Lena Dunham has been dealing with endometriosis for years and has long been open about her struggles with the painful, often debilitating condition. And now, the Girls writer and creator has made a brave decision to stop her suffering. In the March 2018 issue of Vogue, Dunham revealed that she had a full hysterectomy, which is the surgical removal of a woman’s cervix and uterus, in order to end her painful battle with endometriosis, as People reported.
After years of battling the disorder and undergoing several surgeries, according to People, Dunham wrote in an essay for the upcoming issue of Vogue, "In addition to endometrial disease, an odd hump-like protrusion and a septum running down the middle, I have retrograde bleeding, a.k.a. my period running in reverse so that my stomach is full of blood."
The 31-year-old actress continued, "My ovary has settled in on the muscles around the sacral nerves in my back that allow us to walk. Let’s please not even talk about my uterine lining. The only beautiful detail is that the organ — which is meant to be shaped like a light bulb — was shaped like a heart."
Dunham previously had gone through five surgeries prior to deciding to get a hysterectomy, according to the Daily Mail.
Endometriosis is a disorder where tissue that lines the uterus ends up growing outside of the uterus. This can, at times, cause chronic pain, which is definitely something Dunham dealt with, along with a laundry list of other issues. According to Women's Health, more than 11 percent of women between the ages of 15 and 44 are affected by endometriosis. Some symptoms can include chronic pain, infertility, bleeding and digestive problems, according to the Mayo Clinic, and some sufferers may opt for different surgical procedures to ease their symptoms. Dunham bravely made the decision to go for a more permanent surgery.
While endometriosis can cause infertility, ridding one's body of its uterus completely takes away the possibility of biologically having children, so Dunham has weighed her options, according to People. Dunham, who has remaining eggs, explained in Vogue that she plans to explore her options for having children, from surrogacy to adoption.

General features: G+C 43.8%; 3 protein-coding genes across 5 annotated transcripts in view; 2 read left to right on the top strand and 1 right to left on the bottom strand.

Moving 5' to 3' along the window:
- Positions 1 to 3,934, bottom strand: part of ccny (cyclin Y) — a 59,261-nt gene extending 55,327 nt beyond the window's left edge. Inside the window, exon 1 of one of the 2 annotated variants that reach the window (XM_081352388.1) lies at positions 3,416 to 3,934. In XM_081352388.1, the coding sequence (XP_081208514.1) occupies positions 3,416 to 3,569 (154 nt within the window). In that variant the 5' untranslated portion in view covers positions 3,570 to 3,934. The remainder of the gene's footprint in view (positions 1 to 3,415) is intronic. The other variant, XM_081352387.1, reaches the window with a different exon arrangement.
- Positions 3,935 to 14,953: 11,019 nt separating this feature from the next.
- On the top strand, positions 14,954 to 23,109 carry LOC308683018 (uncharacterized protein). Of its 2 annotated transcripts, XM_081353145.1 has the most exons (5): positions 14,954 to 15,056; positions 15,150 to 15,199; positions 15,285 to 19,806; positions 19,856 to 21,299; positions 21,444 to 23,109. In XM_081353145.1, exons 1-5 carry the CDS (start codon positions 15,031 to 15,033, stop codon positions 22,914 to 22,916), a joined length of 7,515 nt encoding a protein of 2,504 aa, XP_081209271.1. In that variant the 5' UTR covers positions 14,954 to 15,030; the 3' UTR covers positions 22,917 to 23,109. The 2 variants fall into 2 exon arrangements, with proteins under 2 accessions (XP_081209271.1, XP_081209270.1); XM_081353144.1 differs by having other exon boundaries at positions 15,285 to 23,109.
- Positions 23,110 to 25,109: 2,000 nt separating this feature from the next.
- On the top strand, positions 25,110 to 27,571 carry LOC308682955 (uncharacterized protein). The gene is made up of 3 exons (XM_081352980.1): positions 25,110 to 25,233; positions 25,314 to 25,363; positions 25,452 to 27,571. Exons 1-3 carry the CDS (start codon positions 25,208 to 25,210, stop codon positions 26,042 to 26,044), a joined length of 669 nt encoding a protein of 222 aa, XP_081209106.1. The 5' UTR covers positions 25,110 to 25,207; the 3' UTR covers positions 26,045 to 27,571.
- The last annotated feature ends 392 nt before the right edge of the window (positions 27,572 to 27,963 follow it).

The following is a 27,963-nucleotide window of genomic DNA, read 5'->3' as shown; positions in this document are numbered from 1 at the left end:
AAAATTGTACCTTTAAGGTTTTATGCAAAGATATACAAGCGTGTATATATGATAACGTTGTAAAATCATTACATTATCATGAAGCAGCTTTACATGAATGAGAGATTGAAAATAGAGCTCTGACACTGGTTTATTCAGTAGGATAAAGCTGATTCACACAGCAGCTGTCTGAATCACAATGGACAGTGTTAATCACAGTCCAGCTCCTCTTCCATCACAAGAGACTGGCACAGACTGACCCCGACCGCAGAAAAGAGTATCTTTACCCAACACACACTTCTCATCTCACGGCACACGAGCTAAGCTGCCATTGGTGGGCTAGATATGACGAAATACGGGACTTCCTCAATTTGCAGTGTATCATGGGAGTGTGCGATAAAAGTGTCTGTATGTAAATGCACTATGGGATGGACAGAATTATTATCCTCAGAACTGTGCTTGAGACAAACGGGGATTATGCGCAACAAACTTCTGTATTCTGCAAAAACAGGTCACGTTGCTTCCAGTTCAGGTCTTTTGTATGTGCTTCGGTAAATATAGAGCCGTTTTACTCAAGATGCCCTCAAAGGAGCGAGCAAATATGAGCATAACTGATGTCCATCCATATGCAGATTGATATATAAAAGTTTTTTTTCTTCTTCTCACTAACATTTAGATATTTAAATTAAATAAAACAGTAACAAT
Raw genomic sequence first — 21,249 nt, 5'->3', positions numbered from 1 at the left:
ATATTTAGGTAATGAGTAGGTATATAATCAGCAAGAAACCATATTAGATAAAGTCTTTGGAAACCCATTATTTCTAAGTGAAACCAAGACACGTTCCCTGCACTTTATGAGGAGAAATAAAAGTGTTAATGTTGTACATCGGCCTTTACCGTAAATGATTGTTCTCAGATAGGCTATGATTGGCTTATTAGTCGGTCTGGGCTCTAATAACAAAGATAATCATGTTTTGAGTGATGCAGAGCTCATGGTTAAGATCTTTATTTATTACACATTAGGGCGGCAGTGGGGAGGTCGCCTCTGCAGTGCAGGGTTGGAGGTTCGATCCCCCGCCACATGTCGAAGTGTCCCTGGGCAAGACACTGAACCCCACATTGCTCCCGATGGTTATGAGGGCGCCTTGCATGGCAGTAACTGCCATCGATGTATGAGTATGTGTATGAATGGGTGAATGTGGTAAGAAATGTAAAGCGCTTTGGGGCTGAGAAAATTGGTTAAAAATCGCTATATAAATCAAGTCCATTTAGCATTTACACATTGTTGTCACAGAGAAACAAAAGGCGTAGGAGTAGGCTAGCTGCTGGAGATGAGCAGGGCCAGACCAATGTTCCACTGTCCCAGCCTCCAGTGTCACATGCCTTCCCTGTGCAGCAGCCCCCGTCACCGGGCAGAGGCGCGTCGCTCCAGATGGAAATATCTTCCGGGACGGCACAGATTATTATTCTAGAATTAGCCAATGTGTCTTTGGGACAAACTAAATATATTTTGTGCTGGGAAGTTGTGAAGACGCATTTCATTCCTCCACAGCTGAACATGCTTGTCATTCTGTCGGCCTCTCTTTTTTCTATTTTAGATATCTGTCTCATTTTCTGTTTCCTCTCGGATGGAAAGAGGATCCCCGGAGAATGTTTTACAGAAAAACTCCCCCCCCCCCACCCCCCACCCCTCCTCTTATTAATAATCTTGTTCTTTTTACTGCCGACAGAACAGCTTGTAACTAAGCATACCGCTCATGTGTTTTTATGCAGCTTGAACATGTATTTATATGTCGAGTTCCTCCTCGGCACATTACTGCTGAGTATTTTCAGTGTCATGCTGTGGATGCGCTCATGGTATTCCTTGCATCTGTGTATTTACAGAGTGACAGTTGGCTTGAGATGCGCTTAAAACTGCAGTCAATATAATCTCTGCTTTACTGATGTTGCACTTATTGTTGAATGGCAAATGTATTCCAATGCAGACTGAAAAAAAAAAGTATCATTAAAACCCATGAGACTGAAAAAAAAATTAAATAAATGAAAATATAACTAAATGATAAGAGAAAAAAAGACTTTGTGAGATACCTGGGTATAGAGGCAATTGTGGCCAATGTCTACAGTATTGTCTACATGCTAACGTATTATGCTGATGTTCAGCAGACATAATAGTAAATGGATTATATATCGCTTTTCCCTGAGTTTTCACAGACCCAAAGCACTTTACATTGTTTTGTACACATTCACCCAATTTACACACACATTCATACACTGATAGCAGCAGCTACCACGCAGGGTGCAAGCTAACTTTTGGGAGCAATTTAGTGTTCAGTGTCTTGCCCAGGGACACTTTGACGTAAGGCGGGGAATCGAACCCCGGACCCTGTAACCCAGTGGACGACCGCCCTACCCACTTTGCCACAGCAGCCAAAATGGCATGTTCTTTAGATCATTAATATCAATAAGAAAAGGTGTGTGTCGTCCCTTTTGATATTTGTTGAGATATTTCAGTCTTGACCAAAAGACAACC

According to the Endometriosis Foundation of America, Dunham tried many alternative treatments prior to choosing to go with the elective hysterectomy surgery. Dunham reportedly tried “pelvic floor therapy, massage therapy, pain therapy, color therapy, acupuncture and yoga.” Dr. Oz reported that various treatments for endometriosis can also include naturopathy, osteopathy, and chiropractic treatments.
Dunham isn't the first celebrity to open up publicly about their struggles with endometriosis. According to TODAY, Dancing With the Stars' Julianne Hough was diagnosed with endometriosis in 2008 and Top Chef's Padma Lakshmi has also discussed her struggles with the disease. Years ago, Hough was reportedly performing on Dancing With the Stars when she started experiencing severe pain. Her mother was in the audience and rushed her to the hospital. She had not yet been diagnosed with the disorder, according to TODAY, and Hough continues to deal with painful "episodes" to this day.
Clearly, Lena Dunham is not alone in her disorder and there are so many women dealing with the same painful disease. Making this decision is truly a difficult one to make, especially for a woman who is just 31 years old and has not yet had children. Last month, People reported that Dunham and her boyfriend of five years, Jack Antonoff, had amicably split. Having gone through the emotional and physical journey of getting a hysterectomy and then dealing with the breakup of a longtime relationship, Dunham's strength is inspiring.
Check out Romper's new video series, Bearing The Motherload, where disagreeing parents from different sides of an issue sit down with a mediator and talk about how to support (and not judge) each other’s parenting perspectives. New episodes air Mondays on Facebook.